year after year, sentence by sentence, erica jong is an idiot, or whatever the next phase is beyond that. she purports to be disturbed that she's associated with softcore porn. then every observation has a little pseudo-sexy undertow. as always she can't make up her alleged mind actually to say something definite beyond incessant self-promotion and pointless preening. well, what else is there, her prose style? har har har. anyway, this oprah crap has got to end. oprah drives the whole culture forward or whatever, but has never said a damn thing that's challenging or even odd: i guess that's why she's an icon: she leaves you exactly where you are, only inflated like a helium/self-esteem balloon because of your brand-name purchases or whatever: the project is to make monsters out of mediocrities: a summary of her life.
for millions of females “you’re
too fat” are the three most terrifying words in the English language.
well, i think we could come up with a few more horrifying than that, even for oprah and wintour and daisy. it would be a pleasure to try out some material. perhaps eminem can help with the writing and the delivery. if those are your most horrifying words, consider yourself extremely fortunate. and eat me, idjit.
After reading these stories, plenty of parents will fault Waldman for something or other. Plenty more will be able to relate.
seriously, those non-sentences are the tag of a "book" "review." it is, i suppose, an assessment of the book's literary quality, its intellectual ballast, its prose style, its depth and precision etc. it's great to "relate." i'm glad you feel better. now pretend you can read.
She opens her leather agenda. To the date, that date, November Fifth. 730 Fifth Avenue. Ten p.m. circled in felt-tip pen. Under that, underlined, "espresso bar." Different pen, different handwriting. Now she has all the information. Candace Bushnell for Bulgari (Advertisement in the New York Times)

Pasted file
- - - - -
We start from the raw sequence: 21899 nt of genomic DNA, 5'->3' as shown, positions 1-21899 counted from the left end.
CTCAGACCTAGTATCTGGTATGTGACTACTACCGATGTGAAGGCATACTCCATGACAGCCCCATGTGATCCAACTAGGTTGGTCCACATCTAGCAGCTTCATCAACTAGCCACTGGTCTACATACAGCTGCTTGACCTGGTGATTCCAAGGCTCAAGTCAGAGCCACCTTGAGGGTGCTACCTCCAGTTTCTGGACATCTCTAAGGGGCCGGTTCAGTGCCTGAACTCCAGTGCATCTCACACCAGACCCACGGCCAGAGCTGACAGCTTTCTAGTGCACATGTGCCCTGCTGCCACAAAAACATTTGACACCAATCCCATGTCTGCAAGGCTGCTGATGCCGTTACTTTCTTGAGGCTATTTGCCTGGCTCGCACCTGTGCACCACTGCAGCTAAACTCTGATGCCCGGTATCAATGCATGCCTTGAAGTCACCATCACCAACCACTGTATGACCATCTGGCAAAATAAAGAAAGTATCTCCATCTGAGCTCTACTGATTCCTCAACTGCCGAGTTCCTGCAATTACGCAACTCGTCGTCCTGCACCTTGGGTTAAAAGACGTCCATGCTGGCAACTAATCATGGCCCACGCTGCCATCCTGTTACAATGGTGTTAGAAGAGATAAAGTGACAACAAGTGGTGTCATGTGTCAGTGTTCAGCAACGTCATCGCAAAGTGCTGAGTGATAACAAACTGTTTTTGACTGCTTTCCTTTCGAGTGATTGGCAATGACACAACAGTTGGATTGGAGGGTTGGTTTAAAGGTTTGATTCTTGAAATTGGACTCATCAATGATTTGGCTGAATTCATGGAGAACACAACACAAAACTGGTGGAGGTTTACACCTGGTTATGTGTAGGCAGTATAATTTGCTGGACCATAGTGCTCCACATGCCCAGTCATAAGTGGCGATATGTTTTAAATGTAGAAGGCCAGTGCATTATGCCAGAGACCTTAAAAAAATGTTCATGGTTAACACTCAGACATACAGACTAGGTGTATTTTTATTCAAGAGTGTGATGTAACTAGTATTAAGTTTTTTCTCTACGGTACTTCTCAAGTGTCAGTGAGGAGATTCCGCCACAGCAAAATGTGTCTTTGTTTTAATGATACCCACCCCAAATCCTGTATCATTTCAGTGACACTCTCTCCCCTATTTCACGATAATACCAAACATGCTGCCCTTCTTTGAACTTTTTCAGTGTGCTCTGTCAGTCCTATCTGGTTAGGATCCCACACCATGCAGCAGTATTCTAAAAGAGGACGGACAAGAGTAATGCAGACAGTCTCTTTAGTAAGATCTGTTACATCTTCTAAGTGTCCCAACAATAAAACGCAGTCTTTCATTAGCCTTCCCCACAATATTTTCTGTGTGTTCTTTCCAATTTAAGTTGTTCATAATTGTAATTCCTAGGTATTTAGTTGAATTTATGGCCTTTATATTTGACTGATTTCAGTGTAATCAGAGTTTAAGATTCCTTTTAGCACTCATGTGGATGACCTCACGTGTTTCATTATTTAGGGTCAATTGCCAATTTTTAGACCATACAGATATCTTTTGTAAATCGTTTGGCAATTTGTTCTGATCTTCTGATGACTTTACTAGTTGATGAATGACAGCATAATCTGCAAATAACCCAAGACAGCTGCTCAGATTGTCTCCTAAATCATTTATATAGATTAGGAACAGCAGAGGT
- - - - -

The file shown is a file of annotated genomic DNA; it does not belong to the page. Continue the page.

Our love was forbidden, but that made it all the more fashionable. The insatiable lust that pulled us together kicking and screaming until we couldn't tell whose limbs were whose was based on three things. Caffeine. Vulgari accessories. And the fact that neither of us could write. A complete sentence.
He was the most beautiful man I had ever seen, but in my girlish heart I knew it was wrong, so wrong. He was married. A Franciscan monk. HIV positive. And only twelve years old. I was working as a professor of pure mathematics at Columbia and moonlighting as a love slave at a mid-town bar.
We were so different. Yet we were the same too. Maybe it was the information in our Vulgari agendas. Maybe the leather. Maybe the diamond-encrusted felt-tip pen that he wielded like a rapier. I had one too. Maybe the fact that we both swilled espresso until we lived twenty feet outside our own bodies and could not utter a single coherent. Phrase.
Maybe our lives were incredibly empty.
But for whatever reason, we pencilled each other in. Or perhaps our secretaries made the assignation. It's hard. To remember. We came together that evening in the espresso bar like Antony and Cleopatra. Like a religious leader communing with the Bureau of Alcohol, Tobacco, and Firearms. Like a tractor-trailer colliding with a Yugo. Like a felt-tip pen caressing an agenda. Like a sex columnist encountering a book. On grammar.
I remember most of all what he was wearing. Leather jeans. A ruby brooch that perfectly matched his corneas. An i.v. by Tommy Hilfiger. Jewel-encrusted latex. It was enough to make any professor of pure mathematics melt into a puddle of womanly desire.
Our Orphan-Annie eyes met over the demitasse. Uninhabited eyes. Eyes like pools of impure possibility. Pools that could only be filled by continuous conspicuous consumption. Eyes that wanted. That silently begged "please, please." That saw only designer boutiques, platinum cards, and each other.
We had no desire to talk or even to touch. We wanted only to shop, and we shopped with orgiastic fury. That night we bought things that it had never before occurred to anyone to want: fur toaster ovens; nose implants; cosmetics distilled from icebergs; smallpox; flawless appliances that did nothing at all; Elton John's tribute to Mobutu Sese Seko; full-body tattoos of the self-portraits of Frida Kahlo; computerized wigs; huge Eskimo girls; self-improvement books made of human skin; former Soviet republics. And still it was not enough.